The opening to the underground Altaussee Salt Mines peeks out from the shadow of the mountain called "Loser" in the Salzkammergut. It is the access point of a long tunnel shimmering with glistening mineral crystals that splits and meanders under the earth to form one of Austria's largest active salt mines. If you follow the main tunnel long enough, you'll be able to slide down the miner's slides to the subterranean lake below.
There are almost 67 km of routes through the 18 levels (stories) of mine, of which 24 kilometers are open. The brine production per hour is a stunning 240 cubic meters. This is Austria's largest active salt mine, and it's been around a long, long time.
The mine was first mentioned in documents in 1147 with mining was done by the Rein Monastery near Graz, but there is evidence that salt has been extracted from these mountains since about the 7th century BC. In any case, the next huge event happened during the second world war, when Nazis began stocking their looted art treasures in the caves of the salt mine, over 6500 of them, said to be worth upwards of 3.5 Billion Dollars.
The Hallstatt-Dachstein alpine landscape makes up a UNESCO World Heritage Cultural Landscape. And this landscape contains an interesting secret.
The War Years
During the waning days of WWII, diehard Nazis discovered the Salzkammergut region; its Alpine remoteness was the perfect hideout.
They built labor camps in nearby Ebensee to work on their secret missile program. Hope sprung eternal in the Salzkammergut.
The Nazis also funneled stolen art into this salt-heavy, pastoral region, including one of Europe's finest art works, Jan van Eyck’s 15th century Ghent Altarpiece, called The Adoration of the Mystic Lamb, which puts focus on the central panel of the 12-panel work.
(You can see the most minute details of this painting in The Ghent Altarpiece in 100 Billion Pixels.) The altarpiece had taken a very long journey; sent to the Pyrenees Chateau de Pau for wartime safekeeping, it was stolen by Dr. Ernst Buchner, director of the Bavarian state museums and transported to Paris, then to Castle Neuschwanstein, where it was treated by a conservator before eventually being sent on to Altaussee. There it was stored underground in the salt mine with other works by the likes of Michelangelo, Dürer, Rubens, and Vermeer.
With the war winding down and Germany on the wrong side of it all, eight airplane bombs were crammed into the mine shaft to destroy the cache of art. Miners and the Austrian resistance, with the help of a commando team lead by Albrecht Gaiswinkler, managed to thwart the destruction of the works until the Allied Third Army arrived at Altaussee to secure the mine. Monuments Men Robert K. Posey and Lincoln Kirstein began the process of excavating the art, including the Ghent Altarpiece, which Posey personally delivered to Ghent.
This is all documented in the book "Stealing the Mystic Lamb: The True Story of the World's Most Coveted Masterpiece."
Visiting the Altaussee Salt Mines
With the opening of the movie Monuments Men, the mine had added additional opening hours and tours, including Wednesday evening tours.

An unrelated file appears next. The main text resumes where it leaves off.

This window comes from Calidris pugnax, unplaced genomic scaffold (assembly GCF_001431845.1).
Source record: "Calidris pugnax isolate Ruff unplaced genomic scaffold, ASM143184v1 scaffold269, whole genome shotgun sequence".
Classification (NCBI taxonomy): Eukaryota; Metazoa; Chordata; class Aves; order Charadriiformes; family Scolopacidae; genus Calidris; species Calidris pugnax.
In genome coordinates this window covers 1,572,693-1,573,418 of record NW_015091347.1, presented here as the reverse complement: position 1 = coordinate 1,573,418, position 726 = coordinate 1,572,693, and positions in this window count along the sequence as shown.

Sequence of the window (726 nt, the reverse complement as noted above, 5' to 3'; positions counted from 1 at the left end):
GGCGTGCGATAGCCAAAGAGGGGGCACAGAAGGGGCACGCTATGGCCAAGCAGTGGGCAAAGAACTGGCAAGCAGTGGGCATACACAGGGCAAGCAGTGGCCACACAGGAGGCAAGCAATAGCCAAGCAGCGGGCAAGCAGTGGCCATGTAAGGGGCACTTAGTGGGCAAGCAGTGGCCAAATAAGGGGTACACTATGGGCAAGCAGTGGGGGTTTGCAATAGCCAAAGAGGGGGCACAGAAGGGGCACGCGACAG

See the Salzwelten Altaussee Opening Hours page. A multimedia presentation provides information about the hiding and rescue of the stolen art objects.
The mine is very near the popular tourist destination of Hallstatt, where there is also an interesting salt mine to visit. It's an easy drive between the two places.
For those interested in following along with the last days of the Nazis, when Hitler retreated to the Salzkammergut still clinging to the desperate hope of a Thousand-Year Reich, the nearby lake called Toplitzsee was where the Nazis dumped much of what they'd produced, including the counterfeit currency and equipment they hoped would destabilize the British economy, a story told, with some liberties, by the film called "The Counterfeiters," which garnered an Oscar for best foreign film in 2007.
Rumors of gold having been dumped in the lake have made it a holy grail for treasure hunters.
The Altaussee Salt Mine is not so far from the Kehlsteinhaus, or as we in America call it, the Eagle's Nest, a gift from the Nazi party for Hitler’s 50th birthday. The nest is perched on a mountain summit close to the Bavarian town of Oberberchtesgarden. It's one of the top things to do in Bavaria.
Public Transportation: The closest train station to the salt mine is found at Bad Ausee, a popular winter ski resort town. There are buses from Bad Ausee to Altaussee.
By Car: From Salzburg, take the A10 motorway south to exit 28 and head east towards Hallstatt (tolls), or take the scenic B158 towards Hallstatt.
The closest airport is Salzburg Airport.
To get the lay of the land and see transportation options with estimated prices, see: Altaussee Salt Mines Map and Guide.
The Address of the Altausee mine is Lichtersberg 25, 8992 Altaussee, Austria.
Because of its status as a ski and recreation area, there are many hotels in the region. If you have a car, Hallstatt is a very good place to stay; many of the hotels are on the lakefront.
If you just want to make a stop to see the mine and stay the night, there are Altaussee hotel options as well.